Informacion economica sobre Cuba

Cuba markets could triple volume of ag products for Corpus Christi
Sep 6, 2007 3:54 PM, By Ron Smith
Farm Press Editorial Staff

Liberalized trade with Cuba could double or triple the volume of
agricultural exports leaving the Port of Corpus Christi, Texas.

"The Trade Sanctions and Reform Act allows (U.S. interests) to sell
agricultural products, medicine and lumber to Cuba," says Michael Perez,
director of port operations and business development for the Port of
Corpus Christi.

Perez, during a recent National Cotton Council Producer Information
Exchange (P.I.E.) tour, said Cuba currently buys some citrus, beans, and
other agricultural products from the United States. They also purchase
utility poles.

"We're not shipping any rice out of here yet," he said to cotton farmers
from California and Arizona and representatives from sponsors NCC and
Bayer CropSciences.

A sticking point that limits trade, even under the reform, is a
stipulation that demands cash up front for any goods sold to Cuba. "The
cash sales requirement hurts trade," Perez said.

"We always have a trade deficit through this facility. That's why
liberalized trade with Cuba is so important. We bring in a lot of crude
oil through this port that's used domestically."

He said cotton also could be an important export commodity with more
liberalized trade.

And if the United States lifts the trade embargo, U.S. companies could
take part in increased oil exploration in Cuba. "We hope we can
participate in that," he said.

"Cuba is also turning to bio-energy sources, such as wind turbines."

The Port of Corpus Christi already handles a significant amount of wind
turbine units, many from Europe en route to wind farms in the Southwest.

Cotton was one of the commodities that put the Port of Corpus Christi on
the map, Perez says, but is not a major player today.

"Most cotton is shipped in containers now," he said, "and we're not
equipped to ship in containers yet."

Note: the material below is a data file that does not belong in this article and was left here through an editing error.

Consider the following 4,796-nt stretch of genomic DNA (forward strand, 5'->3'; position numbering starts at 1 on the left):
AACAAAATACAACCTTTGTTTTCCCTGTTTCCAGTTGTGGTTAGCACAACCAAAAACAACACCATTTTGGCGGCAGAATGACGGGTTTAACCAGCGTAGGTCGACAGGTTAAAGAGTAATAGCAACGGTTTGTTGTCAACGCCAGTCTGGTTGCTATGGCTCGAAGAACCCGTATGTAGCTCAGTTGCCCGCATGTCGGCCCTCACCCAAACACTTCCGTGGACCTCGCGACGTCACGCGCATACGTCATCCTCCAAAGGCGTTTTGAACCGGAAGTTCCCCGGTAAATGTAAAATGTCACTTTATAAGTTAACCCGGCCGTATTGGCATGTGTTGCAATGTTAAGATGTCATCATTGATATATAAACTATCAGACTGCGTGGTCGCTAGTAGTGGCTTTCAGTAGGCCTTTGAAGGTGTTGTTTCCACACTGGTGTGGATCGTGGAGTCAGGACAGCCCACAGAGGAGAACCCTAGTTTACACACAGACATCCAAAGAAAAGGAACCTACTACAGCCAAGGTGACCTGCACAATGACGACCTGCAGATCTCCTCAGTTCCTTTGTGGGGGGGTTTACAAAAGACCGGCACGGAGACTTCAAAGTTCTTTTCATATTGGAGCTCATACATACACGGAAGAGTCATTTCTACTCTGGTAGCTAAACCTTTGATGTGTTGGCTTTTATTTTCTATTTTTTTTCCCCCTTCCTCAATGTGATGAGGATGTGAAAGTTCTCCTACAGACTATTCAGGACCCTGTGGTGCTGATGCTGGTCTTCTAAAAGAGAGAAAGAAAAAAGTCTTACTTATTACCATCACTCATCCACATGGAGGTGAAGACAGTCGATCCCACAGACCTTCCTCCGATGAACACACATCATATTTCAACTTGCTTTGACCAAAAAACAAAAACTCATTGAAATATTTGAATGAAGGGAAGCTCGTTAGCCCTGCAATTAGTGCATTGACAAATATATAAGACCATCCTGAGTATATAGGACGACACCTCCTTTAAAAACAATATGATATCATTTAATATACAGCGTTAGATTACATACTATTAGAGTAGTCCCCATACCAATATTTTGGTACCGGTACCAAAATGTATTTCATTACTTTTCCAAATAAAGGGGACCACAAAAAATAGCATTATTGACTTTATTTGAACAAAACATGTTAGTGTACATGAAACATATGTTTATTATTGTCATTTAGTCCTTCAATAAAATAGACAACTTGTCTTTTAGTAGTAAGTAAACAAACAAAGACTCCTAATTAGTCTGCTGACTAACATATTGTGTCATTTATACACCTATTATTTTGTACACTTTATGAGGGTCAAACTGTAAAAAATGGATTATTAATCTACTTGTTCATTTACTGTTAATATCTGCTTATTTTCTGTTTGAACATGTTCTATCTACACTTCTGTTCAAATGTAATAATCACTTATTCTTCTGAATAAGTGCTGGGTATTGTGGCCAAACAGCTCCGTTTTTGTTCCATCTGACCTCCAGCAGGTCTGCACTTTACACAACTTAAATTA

He hopes that will change within approximately two years. A container
facility in the works "will put us in the container shipping business."

Currently, local warehouses store cotton, and then ship to Houston where
it's moved out to the Pacific Coast and to the Far East markets. A
container facility would shorten the route and improve efficiency, Perez

The Port of Corpus Christi handles the sixth highest volume of any port
in the United States. The container facility could move it into fifth
place. "We're also the deepest shipping channel in the U.S. Gulf, at 45
feet of water."

Port authorities have requested funds from the U.S. Congress to deepen
the channel to 55 feet to improve shipping efficiency and to accommodate
larger vessels.

"We want to be a well-diversified port," Perez said. "We also have a
100,000 square foot cold storage facility." He said liquid and dry bulk
materials make up most of the goods coming through the facility.

"We have three large railroads serving the port and a highway system
that allows trucks to move goods quickly from here to Los Angeles."

The port operates as a free trade zone. "That was designed to create
jobs," Perez said. "No duty is imposed on goods while they are stored or
assembled here."

He said the free trade status allows shippers to get around quotas or
certain fees. "If a company has more material than a quota will allow,
it can store part here and move it out later without fees. Some
companies use the free trade zone to manipulate duty costs."

Perez said as the facility expands, with the container facility and a
deeper channel, agriculture should benefit. "We hope to see more cotton
and grain move through," he said.

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